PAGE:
Abstract:
A new form of the Laplace transform is reviewed as a paradigm for an entire class of fractional functional transforms. Various of its properties are discussed. Such transformations should be useful in application to differential/integral equations or problems in non-extensive statistical mechanics.

Abstract:
We propose a generalization of Gibbs' statistical mechanics into the domain of non-negligible phase space correlations. Derived are the probability distribution and entropy as a generalized ensemble average, replacing Gibbs-Boltzmann-Shannon's entropy definition enabling construction of new forms of statistical mechanics. The general entropy may also be of importance in information theory and data analysis. Application to generalized Lorentzian phase space elements yields the Gibbs-Lorentzian power law probability distribution and statistical mechanics. The corresponding Boltzmann, Fermi and Bose-Einstein distributions are found. They apply only to finite temperature states including correlations. As a by-product any negative absolute temperatures are categorically excluded, supporting a recent “no-negative T” claim.

Abstract:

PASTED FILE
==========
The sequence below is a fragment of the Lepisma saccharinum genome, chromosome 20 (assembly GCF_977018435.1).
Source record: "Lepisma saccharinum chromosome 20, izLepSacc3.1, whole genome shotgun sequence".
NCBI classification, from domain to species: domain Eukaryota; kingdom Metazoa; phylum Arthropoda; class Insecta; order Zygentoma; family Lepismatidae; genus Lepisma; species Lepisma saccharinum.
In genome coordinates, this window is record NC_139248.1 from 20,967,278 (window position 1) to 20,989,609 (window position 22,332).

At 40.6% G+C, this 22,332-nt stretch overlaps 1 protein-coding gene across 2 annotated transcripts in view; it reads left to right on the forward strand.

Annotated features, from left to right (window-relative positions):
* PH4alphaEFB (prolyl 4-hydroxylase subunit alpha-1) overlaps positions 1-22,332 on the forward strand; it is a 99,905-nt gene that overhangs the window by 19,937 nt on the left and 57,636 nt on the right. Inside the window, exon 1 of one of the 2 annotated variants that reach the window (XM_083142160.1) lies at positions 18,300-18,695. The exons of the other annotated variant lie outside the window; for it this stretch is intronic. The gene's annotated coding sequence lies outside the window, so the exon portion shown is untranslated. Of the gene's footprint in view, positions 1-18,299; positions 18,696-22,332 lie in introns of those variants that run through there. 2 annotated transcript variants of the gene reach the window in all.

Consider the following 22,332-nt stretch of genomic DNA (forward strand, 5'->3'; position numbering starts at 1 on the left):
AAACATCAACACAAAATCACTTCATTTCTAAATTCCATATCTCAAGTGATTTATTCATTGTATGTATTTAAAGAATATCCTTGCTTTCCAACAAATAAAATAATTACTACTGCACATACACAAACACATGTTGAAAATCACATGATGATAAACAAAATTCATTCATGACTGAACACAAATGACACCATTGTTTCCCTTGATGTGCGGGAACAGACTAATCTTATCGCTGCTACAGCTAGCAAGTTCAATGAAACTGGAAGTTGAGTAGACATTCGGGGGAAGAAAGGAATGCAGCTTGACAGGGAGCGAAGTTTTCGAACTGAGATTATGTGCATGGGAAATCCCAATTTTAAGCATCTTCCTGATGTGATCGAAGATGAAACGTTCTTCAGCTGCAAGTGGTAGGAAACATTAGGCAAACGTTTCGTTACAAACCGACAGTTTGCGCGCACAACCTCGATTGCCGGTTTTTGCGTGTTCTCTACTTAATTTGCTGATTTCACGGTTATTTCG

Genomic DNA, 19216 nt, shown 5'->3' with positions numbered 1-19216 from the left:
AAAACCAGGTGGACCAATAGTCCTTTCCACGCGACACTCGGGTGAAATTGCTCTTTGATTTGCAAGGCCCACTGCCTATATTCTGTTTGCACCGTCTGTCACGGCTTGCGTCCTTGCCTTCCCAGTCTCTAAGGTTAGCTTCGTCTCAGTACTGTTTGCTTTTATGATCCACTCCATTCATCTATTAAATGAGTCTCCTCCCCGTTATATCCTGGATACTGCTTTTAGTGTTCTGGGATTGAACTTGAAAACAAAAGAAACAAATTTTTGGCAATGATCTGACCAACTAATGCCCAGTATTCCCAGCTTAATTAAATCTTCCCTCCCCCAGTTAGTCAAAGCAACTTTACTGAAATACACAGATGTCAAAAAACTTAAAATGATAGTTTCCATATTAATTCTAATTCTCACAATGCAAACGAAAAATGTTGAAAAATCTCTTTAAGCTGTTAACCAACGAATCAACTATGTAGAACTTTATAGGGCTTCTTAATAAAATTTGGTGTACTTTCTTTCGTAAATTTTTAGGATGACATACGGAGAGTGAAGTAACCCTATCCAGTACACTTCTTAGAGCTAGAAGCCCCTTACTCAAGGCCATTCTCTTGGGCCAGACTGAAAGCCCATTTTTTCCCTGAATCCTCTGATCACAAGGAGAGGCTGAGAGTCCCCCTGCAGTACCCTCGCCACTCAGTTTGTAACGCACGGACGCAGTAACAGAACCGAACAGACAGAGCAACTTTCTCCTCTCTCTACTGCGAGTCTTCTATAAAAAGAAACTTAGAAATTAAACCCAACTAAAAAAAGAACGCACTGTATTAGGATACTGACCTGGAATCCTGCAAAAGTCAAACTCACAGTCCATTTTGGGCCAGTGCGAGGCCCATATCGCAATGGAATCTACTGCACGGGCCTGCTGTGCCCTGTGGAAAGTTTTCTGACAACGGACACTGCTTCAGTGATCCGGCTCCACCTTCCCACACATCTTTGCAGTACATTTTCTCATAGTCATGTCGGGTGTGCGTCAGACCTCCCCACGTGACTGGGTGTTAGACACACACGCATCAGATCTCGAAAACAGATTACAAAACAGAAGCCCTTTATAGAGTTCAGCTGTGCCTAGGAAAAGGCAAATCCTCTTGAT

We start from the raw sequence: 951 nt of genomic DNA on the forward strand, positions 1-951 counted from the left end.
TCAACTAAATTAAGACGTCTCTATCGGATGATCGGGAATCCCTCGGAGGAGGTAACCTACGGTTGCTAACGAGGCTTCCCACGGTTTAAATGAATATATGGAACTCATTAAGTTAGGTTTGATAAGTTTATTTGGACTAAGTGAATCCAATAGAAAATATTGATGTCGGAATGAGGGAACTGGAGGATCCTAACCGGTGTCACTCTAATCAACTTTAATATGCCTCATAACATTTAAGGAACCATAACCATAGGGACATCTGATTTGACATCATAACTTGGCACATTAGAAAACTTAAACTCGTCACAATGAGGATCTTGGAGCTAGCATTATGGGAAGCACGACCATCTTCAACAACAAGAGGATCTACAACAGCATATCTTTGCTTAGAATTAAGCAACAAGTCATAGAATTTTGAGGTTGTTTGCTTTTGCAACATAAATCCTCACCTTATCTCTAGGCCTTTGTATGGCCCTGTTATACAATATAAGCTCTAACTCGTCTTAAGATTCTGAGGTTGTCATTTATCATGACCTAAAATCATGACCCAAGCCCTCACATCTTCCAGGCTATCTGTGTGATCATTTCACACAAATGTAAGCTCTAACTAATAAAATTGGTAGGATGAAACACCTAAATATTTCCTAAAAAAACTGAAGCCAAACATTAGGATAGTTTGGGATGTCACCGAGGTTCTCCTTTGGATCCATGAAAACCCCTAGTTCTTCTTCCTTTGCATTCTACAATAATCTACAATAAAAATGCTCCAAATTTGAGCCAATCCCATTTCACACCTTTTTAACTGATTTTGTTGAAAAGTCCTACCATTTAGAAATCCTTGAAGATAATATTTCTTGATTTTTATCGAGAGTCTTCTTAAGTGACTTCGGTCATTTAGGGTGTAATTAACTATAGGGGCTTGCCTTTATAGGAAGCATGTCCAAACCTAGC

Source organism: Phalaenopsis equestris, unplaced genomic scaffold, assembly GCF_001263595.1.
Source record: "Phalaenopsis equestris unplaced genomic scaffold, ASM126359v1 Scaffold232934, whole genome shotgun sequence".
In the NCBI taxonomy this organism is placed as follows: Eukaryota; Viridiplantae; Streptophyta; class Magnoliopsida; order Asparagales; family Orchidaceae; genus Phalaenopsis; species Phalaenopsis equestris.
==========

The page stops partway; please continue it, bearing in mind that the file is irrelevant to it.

Magnetic reconnection, the merging of oppositely directed magnetic fields that leads to field reconfiguration, plasma heating, jetting and acceleration, is one of the most celebrated processes in collisionless plasmas. It requires the violation of the frozen-in condition which ties gyrating charged particles to the magnetic field inhibiting diffusion. Ongoing reconnection has been identified in near-Earth space as being responsible for the excitation of substorms, magnetic storms, generation of field aligned currents and their consequences, the wealth of auroral phenomena. Its theoretical understanding is now on the verge of being completed. Reconnection takes place in thin current sheets. Analytical concepts proceeded gradually down to the microscopic scale, the scale of the electron skin depth or inertial length, recognizing that current layers that thin do preferentially undergo spontaneous reconnection. Thick current layers start reconnecting when being forced by plasma inflow to thin. For almost half a century the physical mechanism of reconnection has remained a mystery. Spacecraft in situ observations in combination with sophisticated numerical simulations in two and three dimensions recently clarified the mist, finding that reconnection produces a specific structure of the current layer inside the electron inertial (also called electron diffusion) region around the reconnection site, the X line. Onset of reconnection is attributed to pseudo-viscous contributions of the electron pressure tensor aided by electron inertia and drag, creating a complicated structured electron current sheet, electric fields, and an electron exhaust extended along the current layer. We review the general background theory and recent developments in numerical simulation on collisionless reconnection. It is impossible to cover the entire field of reconnection in a short space-limited review. The presentation necessarily remains cursory, determined by our taste, preferences, and knowledge. Only a small amount of observations is included in order to support the few selected numerical simulations.